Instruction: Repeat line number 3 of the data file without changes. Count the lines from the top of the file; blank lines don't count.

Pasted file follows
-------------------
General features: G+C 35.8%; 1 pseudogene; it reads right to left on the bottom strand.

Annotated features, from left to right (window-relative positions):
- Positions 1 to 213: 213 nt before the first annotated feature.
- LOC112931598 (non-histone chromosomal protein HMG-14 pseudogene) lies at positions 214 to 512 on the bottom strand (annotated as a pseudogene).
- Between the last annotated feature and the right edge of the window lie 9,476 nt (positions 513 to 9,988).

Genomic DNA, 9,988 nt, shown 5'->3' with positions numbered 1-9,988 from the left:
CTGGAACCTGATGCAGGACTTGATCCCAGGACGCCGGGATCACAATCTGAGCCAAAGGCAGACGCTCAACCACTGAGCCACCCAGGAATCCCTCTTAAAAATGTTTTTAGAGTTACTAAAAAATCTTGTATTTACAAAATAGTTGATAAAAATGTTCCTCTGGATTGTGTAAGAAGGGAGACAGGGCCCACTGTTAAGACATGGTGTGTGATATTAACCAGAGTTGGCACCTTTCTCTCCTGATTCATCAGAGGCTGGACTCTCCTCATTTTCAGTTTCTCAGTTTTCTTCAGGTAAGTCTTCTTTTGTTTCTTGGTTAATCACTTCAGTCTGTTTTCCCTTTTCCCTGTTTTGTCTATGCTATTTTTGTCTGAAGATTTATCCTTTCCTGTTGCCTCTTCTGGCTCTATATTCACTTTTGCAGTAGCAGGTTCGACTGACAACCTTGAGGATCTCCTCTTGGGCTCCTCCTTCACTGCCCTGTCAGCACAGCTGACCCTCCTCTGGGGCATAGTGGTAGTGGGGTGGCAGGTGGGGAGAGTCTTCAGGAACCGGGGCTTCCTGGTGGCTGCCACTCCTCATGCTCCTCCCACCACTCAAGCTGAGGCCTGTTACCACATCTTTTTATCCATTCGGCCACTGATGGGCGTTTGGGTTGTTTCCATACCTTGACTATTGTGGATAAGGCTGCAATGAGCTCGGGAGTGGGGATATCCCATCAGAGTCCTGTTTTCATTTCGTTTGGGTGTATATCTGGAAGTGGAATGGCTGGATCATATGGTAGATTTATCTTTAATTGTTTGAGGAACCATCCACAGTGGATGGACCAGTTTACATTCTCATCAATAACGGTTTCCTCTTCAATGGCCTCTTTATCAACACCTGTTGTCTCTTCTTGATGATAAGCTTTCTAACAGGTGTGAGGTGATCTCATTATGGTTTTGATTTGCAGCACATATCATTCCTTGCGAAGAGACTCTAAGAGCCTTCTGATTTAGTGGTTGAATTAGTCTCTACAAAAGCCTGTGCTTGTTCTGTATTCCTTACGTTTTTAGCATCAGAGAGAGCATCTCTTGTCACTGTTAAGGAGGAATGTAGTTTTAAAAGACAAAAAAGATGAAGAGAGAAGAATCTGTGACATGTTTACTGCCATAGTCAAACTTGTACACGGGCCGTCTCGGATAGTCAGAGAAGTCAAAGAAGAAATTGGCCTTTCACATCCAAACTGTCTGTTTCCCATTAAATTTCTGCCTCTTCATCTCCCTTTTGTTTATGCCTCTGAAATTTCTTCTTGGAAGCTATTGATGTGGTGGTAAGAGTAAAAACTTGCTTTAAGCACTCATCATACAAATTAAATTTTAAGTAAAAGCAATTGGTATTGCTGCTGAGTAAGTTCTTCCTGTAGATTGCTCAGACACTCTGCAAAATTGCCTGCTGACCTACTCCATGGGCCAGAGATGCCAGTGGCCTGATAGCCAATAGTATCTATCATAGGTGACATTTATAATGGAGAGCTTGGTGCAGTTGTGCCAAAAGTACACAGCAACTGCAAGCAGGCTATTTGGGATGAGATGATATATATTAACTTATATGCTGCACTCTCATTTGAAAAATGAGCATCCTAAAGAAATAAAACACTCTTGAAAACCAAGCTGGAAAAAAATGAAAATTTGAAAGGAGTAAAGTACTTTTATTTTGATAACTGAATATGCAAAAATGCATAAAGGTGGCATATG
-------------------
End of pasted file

- Positions 1 to 213: 213 nt before the first annotated feature.